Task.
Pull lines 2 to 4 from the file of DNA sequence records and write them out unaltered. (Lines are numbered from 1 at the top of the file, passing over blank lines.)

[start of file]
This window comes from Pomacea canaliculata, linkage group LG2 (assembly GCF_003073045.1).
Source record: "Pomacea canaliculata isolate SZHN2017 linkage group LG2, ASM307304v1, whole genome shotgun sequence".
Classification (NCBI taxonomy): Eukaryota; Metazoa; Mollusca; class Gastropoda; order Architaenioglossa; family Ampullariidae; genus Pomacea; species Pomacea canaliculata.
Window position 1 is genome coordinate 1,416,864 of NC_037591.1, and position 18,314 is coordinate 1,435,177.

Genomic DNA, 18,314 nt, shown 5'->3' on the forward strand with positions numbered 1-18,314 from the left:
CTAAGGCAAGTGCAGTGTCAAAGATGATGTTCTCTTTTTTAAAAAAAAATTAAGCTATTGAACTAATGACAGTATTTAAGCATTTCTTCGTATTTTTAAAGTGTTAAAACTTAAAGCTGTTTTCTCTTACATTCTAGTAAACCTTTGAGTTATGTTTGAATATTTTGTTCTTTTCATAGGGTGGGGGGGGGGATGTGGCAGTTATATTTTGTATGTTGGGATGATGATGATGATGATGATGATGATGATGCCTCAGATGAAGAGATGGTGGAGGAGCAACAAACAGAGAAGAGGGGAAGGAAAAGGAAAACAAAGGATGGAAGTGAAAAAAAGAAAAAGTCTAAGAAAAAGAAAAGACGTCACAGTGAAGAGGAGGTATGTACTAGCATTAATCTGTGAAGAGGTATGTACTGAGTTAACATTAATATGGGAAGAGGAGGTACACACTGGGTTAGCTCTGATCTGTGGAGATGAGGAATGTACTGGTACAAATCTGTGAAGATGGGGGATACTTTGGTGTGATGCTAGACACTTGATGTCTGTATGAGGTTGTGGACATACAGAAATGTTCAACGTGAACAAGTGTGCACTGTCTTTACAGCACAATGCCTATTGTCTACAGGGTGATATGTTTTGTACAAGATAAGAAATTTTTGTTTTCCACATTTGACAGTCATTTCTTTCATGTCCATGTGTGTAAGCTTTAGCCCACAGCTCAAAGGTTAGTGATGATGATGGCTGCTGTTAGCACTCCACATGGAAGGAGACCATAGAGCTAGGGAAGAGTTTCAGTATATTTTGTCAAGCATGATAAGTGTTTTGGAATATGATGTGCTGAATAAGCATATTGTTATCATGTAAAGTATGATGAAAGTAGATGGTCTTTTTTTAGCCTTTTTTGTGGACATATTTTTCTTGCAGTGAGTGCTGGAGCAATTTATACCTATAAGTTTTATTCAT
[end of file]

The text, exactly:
Source record: "Pomacea canaliculata isolate SZHN2017 linkage group LG2, ASM307304v1, whole genome shotgun sequence".
Classification (NCBI taxonomy): Eukaryota; Metazoa; Mollusca; class Gastropoda; order Architaenioglossa; family Ampullariidae; genus Pomacea; species Pomacea canaliculata.
Window position 1 is genome coordinate 1,416,864 of NC_037591.1, and position 18,314 is coordinate 1,435,177.